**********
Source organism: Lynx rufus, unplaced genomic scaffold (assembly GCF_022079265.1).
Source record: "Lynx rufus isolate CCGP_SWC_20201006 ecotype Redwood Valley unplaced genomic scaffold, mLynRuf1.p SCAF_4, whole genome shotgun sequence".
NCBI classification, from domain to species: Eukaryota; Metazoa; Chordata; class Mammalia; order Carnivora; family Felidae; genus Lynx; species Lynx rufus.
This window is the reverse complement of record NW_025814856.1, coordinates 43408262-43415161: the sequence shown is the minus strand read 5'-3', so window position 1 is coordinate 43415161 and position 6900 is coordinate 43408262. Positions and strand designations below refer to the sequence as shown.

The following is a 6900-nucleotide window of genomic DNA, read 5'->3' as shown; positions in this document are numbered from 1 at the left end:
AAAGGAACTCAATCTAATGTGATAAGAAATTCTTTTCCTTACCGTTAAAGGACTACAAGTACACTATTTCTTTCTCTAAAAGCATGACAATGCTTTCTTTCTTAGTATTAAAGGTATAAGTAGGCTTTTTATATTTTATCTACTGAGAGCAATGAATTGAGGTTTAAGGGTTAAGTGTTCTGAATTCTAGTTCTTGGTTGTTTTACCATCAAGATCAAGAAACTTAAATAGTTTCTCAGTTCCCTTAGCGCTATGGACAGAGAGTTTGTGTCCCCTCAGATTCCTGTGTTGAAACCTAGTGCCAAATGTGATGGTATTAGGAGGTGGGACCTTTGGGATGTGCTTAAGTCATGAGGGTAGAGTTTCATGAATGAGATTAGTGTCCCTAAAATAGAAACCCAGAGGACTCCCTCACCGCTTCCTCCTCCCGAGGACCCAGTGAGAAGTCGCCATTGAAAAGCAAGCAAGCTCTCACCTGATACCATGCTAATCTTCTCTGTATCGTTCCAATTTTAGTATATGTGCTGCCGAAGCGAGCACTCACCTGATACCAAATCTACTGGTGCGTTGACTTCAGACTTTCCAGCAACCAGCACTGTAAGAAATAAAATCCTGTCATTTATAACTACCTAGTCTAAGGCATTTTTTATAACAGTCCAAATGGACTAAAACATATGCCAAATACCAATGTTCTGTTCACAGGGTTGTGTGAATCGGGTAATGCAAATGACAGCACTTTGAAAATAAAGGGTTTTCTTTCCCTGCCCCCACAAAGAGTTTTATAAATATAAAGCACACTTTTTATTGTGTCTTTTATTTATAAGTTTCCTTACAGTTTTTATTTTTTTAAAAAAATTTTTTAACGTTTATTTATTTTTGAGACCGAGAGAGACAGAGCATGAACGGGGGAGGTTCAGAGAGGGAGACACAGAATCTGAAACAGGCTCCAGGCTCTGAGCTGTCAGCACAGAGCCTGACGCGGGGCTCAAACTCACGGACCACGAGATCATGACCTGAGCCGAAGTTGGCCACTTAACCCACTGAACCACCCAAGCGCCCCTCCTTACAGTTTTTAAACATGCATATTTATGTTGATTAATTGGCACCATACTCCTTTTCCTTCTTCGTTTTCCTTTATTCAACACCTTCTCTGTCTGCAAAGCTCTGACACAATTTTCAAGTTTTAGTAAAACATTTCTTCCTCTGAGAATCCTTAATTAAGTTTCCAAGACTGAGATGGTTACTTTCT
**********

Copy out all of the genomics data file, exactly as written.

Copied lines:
Source organism: Lynx rufus, unplaced genomic scaffold (assembly GCF_022079265.1).
Source record: "Lynx rufus isolate CCGP_SWC_20201006 ecotype Redwood Valley unplaced genomic scaffold, mLynRuf1.p SCAF_4, whole genome shotgun sequence".
NCBI classification, from domain to species: Eukaryota; Metazoa; Chordata; class Mammalia; order Carnivora; family Felidae; genus Lynx; species Lynx rufus.
This window is the reverse complement of record NW_025814856.1, coordinates 43408262-43415161: the sequence shown is the minus strand read 5'-3', so window position 1 is coordinate 43415161 and position 6900 is coordinate 43408262. Positions and strand designations below refer to the sequence as shown.

The following is a 6900-nucleotide window of genomic DNA, read 5'->3' as shown; positions in this document are numbered from 1 at the left end:
AAAGGAACTCAATCTAATGTGATAAGAAATTCTTTTCCTTACCGTTAAAGGACTACAAGTACACTATTTCTTTCTCTAAAAGCATGACAATGCTTTCTTTCTTAGTATTAAAGGTATAAGTAGGCTTTTTATATTTTATCTACTGAGAGCAATGAATTGAGGTTTAAGGGTTAAGTGTTCTGAATTCTAGTTCTTGGTTGTTTTACCATCAAGATCAAGAAACTTAAATAGTTTCTCAGTTCCCTTAGCGCTATGGACAGAGAGTTTGTGTCCCCTCAGATTCCTGTGTTGAAACCTAGTGCCAAATGTGATGGTATTAGGAGGTGGGACCTTTGGGATGTGCTTAAGTCATGAGGGTAGAGTTTCATGAATGAGATTAGTGTCCCTAAAATAGAAACCCAGAGGACTCCCTCACCGCTTCCTCCTCCCGAGGACCCAGTGAGAAGTCGCCATTGAAAAGCAAGCAAGCTCTCACCTGATACCATGCTAATCTTCTCTGTATCGTTCCAATTTTAGTATATGTGCTGCCGAAGCGAGCACTCACCTGATACCAAATCTACTGGTGCGTTGACTTCAGACTTTCCAGCAACCAGCACTGTAAGAAATAAAATCCTGTCATTTATAACTACCTAGTCTAAGGCATTTTTTATAACAGTCCAAATGGACTAAAACATATGCCAAATACCAATGTTCTGTTCACAGGGTTGTGTGAATCGGGTAATGCAAATGACAGCACTTTGAAAATAAAGGGTTTTCTTTCCCTGCCCCCACAAAGAGTTTTATAAATATAAAGCACACTTTTTATTGTGTCTTTTATTTATAAGTTTCCTTACAGTTTTTATTTTTTTAAAAAAATTTTTTAACGTTTATTTATTTTTGAGACCGAGAGAGACAGAGCATGAACGGGGGAGGTTCAGAGAGGGAGACACAGAATCTGAAACAGGCTCCAGGCTCTGAGCTGTCAGCACAGAGCCTGACGCGGGGCTCAAACTCACGGACCACGAGATCATGACCTGAGCCGAAGTTGGCCACTTAACCCACTGAACCACCCAAGCGCCCCTCCTTACAGTTTTTAAACATGCATATTTATGTTGATTAATTGGCACCATACTCCTTTTCCTTCTTCGTTTTCCTTTATTCAACACCTTCTCTGTCTGCAAAGCTCTGACACAATTTTCAAGTTTTAGTAAAACATTTCTTCCTCTGAGAATCCTTAATTAAGTTTCCAAGACTGAGATGGTTACTTTCT